Where's Baby? Look before you lock!

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Leave a Reminder in the Back Seat!

Although it might be hard to understand how this can happen, most parents who leave their children behind simply forgot. In most of these tragedies, parents became distracted. They were distracted because they were thinking about work issues, or simply fell into a daily routine that, on a usual day, did not involve responsibility for a young child.

If you make it a habit to leave your phone (or, some other item) in the back seat area every time that you buckle your child into their seat, you will be giving yourself some added insurance against the unthinkable.

Learn More

Top 10 Facts About Hot Cars

  1. An average of 38 children have died in hot cars each year in the USA since 1998.
  2. Since 1998, more than 700 children have died in vehicles from heat stroke in the USA.
  3. More than 70% of heat stroke deaths occur in children younger than age 2.
  4. More than half of heat stroke deaths occur because a caregiver forgot the child in the car.
  5. Roughly 30% of heat stroke deaths occur because the child got in the car without a caregiver knowing and couldn't get out.
  6. Nearly 20% of deaths occur because a caregiver intentionally left the child in the car.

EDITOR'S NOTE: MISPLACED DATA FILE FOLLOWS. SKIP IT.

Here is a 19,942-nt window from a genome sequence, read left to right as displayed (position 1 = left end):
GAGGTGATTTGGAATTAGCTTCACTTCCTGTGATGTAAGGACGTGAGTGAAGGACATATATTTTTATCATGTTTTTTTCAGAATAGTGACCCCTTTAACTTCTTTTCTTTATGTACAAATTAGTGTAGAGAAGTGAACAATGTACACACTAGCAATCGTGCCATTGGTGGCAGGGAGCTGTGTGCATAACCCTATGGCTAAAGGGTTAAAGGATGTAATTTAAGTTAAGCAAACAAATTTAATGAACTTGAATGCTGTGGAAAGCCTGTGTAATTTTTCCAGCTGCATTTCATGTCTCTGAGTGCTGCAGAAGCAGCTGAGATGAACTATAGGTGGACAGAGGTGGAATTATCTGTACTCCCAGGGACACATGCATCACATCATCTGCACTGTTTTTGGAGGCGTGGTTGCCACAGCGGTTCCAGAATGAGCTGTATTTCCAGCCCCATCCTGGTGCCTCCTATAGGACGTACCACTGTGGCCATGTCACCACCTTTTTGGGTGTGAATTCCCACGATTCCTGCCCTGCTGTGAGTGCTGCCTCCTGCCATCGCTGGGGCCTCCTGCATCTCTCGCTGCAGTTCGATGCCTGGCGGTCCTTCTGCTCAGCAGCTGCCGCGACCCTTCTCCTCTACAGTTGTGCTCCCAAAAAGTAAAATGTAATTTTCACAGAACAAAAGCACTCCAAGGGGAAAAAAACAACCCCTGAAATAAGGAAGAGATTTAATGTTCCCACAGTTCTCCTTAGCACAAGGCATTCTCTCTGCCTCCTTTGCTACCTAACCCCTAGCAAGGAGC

7. Cars heat up quickly. A vehicle can heat up 20 degrees in 10 minutes.
  8. Cracking the windows or not parking in direct sunlight does not make a car significantly cooler. Heat stroke deaths have occurred even when the vehicle was parked in shade.
  9. A car can reach 110 degrees when temperatures are only in the 60s. Heat stroke can take place when the outside temperature is as low as 57 degrees.
  10. The body temperatures of children can increase three to five times faster than adults. Heat stroke begins when the body passes 104 degrees. Reaching an internal temperature of 107 degrees can be deadly.

What You Can Do

  • Join us in the 2015 Heatstroke Awareness Campaign. Click here to learn more.
  • Never leave a child alone in a motor vehicle.
  • Make a habit of checking your back seat.
  • When strapping a child into a car seat, leave a reminder like a cell phone or even your left shoe in back with them.
  • If you see a child unattended in a vehicle, call 911.
  • After parking your car, lock it. Children who get inside an unlocked vehicle can become trapped.